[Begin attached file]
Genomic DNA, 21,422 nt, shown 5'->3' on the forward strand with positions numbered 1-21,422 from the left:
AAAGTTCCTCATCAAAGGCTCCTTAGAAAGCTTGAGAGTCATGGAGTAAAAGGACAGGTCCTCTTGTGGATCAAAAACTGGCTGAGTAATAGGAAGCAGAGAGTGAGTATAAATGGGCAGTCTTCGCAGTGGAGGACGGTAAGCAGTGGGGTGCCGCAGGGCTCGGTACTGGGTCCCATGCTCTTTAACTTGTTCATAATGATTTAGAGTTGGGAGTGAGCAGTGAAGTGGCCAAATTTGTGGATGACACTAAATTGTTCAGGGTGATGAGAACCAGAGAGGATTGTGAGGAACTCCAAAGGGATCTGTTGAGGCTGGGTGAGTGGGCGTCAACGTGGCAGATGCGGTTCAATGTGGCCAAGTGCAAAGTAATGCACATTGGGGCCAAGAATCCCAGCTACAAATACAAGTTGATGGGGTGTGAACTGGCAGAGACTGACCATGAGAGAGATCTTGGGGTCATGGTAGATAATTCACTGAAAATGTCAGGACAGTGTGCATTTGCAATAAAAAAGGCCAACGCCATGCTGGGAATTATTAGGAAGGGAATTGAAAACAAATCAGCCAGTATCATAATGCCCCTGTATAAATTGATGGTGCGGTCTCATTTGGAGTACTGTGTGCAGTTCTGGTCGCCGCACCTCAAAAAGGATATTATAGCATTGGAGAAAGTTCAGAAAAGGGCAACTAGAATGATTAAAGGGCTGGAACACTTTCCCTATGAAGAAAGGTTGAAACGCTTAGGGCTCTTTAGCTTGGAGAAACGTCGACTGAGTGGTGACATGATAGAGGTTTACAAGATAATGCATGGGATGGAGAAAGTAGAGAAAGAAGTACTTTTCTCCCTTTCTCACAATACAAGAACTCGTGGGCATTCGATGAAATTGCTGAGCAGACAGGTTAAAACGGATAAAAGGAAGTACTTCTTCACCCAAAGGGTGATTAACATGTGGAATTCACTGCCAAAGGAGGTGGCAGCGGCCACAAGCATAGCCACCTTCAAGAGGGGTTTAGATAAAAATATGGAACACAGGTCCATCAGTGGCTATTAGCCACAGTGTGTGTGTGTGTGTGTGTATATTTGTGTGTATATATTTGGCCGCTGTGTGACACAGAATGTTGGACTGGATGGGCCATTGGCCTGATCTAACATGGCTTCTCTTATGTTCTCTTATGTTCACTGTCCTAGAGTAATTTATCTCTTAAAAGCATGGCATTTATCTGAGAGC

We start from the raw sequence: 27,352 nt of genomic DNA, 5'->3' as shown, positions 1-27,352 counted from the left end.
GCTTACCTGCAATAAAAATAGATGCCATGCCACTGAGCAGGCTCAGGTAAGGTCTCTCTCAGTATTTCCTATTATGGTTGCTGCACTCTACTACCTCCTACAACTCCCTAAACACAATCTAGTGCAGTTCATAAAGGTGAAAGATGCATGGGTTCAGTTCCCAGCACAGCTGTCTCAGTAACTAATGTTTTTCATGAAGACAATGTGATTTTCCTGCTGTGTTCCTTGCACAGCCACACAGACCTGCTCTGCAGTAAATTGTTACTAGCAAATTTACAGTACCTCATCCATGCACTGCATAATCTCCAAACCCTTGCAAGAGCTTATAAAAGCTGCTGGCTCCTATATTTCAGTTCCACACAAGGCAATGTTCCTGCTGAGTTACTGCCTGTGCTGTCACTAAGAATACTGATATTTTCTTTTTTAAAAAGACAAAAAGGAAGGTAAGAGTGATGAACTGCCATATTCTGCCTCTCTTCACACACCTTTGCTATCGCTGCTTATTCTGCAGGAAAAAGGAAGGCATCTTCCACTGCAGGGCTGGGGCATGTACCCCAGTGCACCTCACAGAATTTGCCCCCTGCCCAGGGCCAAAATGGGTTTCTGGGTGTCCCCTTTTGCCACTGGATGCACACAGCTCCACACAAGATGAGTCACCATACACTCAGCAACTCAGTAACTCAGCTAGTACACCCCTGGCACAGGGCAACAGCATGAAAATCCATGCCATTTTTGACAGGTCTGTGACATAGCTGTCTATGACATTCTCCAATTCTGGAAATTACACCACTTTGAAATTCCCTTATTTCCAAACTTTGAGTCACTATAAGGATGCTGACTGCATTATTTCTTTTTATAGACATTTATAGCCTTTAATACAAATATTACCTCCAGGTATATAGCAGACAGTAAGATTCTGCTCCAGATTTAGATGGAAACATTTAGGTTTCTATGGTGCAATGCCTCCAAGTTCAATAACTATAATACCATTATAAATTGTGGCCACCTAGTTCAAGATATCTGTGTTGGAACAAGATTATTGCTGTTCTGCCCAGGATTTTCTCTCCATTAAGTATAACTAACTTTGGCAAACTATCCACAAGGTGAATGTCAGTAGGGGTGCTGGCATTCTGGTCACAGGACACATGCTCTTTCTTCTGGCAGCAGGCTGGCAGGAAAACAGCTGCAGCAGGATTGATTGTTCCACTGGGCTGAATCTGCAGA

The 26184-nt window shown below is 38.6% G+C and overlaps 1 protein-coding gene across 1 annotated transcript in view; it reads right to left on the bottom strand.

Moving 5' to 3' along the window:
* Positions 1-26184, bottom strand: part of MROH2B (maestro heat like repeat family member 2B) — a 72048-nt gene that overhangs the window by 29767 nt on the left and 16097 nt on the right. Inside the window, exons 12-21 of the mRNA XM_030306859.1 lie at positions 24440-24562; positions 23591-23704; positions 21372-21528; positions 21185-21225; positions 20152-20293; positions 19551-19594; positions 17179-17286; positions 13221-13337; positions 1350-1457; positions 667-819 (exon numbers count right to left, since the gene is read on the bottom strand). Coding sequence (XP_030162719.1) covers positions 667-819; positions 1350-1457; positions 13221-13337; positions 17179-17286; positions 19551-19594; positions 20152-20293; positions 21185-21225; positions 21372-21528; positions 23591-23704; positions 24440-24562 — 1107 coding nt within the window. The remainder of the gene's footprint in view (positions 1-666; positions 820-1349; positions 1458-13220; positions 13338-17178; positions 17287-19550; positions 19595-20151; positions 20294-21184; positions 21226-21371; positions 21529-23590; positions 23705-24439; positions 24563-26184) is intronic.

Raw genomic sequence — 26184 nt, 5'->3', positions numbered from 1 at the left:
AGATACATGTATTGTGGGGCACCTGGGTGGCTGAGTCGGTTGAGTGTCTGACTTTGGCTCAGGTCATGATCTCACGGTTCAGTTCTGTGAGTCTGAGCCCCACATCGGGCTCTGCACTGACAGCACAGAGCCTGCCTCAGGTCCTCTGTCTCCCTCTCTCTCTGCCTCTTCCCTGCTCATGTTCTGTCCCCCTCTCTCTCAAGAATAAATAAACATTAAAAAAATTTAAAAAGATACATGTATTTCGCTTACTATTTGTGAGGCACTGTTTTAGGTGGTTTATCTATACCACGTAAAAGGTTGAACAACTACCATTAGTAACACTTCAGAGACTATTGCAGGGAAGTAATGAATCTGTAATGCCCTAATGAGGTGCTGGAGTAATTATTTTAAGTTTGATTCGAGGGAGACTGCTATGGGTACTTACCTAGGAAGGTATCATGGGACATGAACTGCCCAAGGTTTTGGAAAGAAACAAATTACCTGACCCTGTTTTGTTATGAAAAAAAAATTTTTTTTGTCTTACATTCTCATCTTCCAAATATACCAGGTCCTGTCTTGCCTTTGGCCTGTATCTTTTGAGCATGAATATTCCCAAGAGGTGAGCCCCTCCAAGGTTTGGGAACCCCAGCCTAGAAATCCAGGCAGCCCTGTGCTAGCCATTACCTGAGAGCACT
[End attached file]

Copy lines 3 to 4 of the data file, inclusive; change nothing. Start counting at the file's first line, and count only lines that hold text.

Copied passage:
We start from the raw sequence: 27,352 nt of genomic DNA, 5'->3' as shown, positions 1-27,352 counted from the left end.
GCTTACCTGCAATAAAAATAGATGCCATGCCACTGAGCAGGCTCAGGTAAGGTCTCTCTCAGTATTTCCTATTATGGTTGCTGCACTCTACTACCTCCTACAACTCCCTAAACACAATCTAGTGCAGTTCATAAAGGTGAAAGATGCATGGGTTCAGTTCCCAGCACAGCTGTCTCAGTAACTAATGTTTTTCATGAAGACAATGTGATTTTCCTGCTGTGTTCCTTGCACAGCCACACAGACCTGCTCTGCAGTAAATTGTTACTAGCAAATTTACAGTACCTCATCCATGCACTGCATAATCTCCAAACCCTTGCAAGAGCTTATAAAAGCTGCTGGCTCCTATATTTCAGTTCCACACAAGGCAATGTTCCTGCTGAGTTACTGCCTGTGCTGTCACTAAGAATACTGATATTTTCTTTTTTAAAAAGACAAAAAGGAAGGTAAGAGTGATGAACTGCCATATTCTGCCTCTCTTCACACACCTTTGCTATCGCTGCTTATTCTGCAGGAAAAAGGAAGGCATCTTCCACTGCAGGGCTGGGGCATGTACCCCAGTGCACCTCACAGAATTTGCCCCCTGCCCAGGGCCAAAATGGGTTTCTGGGTGTCCCCTTTTGCCACTGGATGCACACAGCTCCACACAAGATGAGTCACCATACACTCAGCAACTCAGTAACTCAGCTAGTACACCCCTGGCACAGGGCAACAGCATGAAAATCCATGCCATTTTTGACAGGTCTGTGACATAGCTGTCTATGACATTCTCCAATTCTGGAAATTACACCACTTTGAAATTCCCTTATTTCCAAACTTTGAGTCACTATAAGGATGCTGACTGCATTATTTCTTTTTATAGACATTTATAGCCTTTAATACAAATATTACCTCCAGGTATATAGCAGACAGTAAGATTCTGCTCCAGATTTAGATGGAAACATTTAGGTTTCTATGGTGCAATGCCTCCAAGTTCAATAACTATAATACCATTATAAATTGTGGCCACCTAGTTCAAGATATCTGTGTTGGAACAAGATTATTGCTGTTCTGCCCAGGATTTTCTCTCCATTAAGTATAACTAACTTTGGCAAACTATCCACAAGGTGAATGTCAGTAGGGGTGCTGGCATTCTGGTCACAGGACACATGCTCTTTCTTCTGGCAGCAGGCTGGCAGGAAAACAGCTGCAGCAGGATTGATTGTTCCACTGGGCTGAATCTGCAGA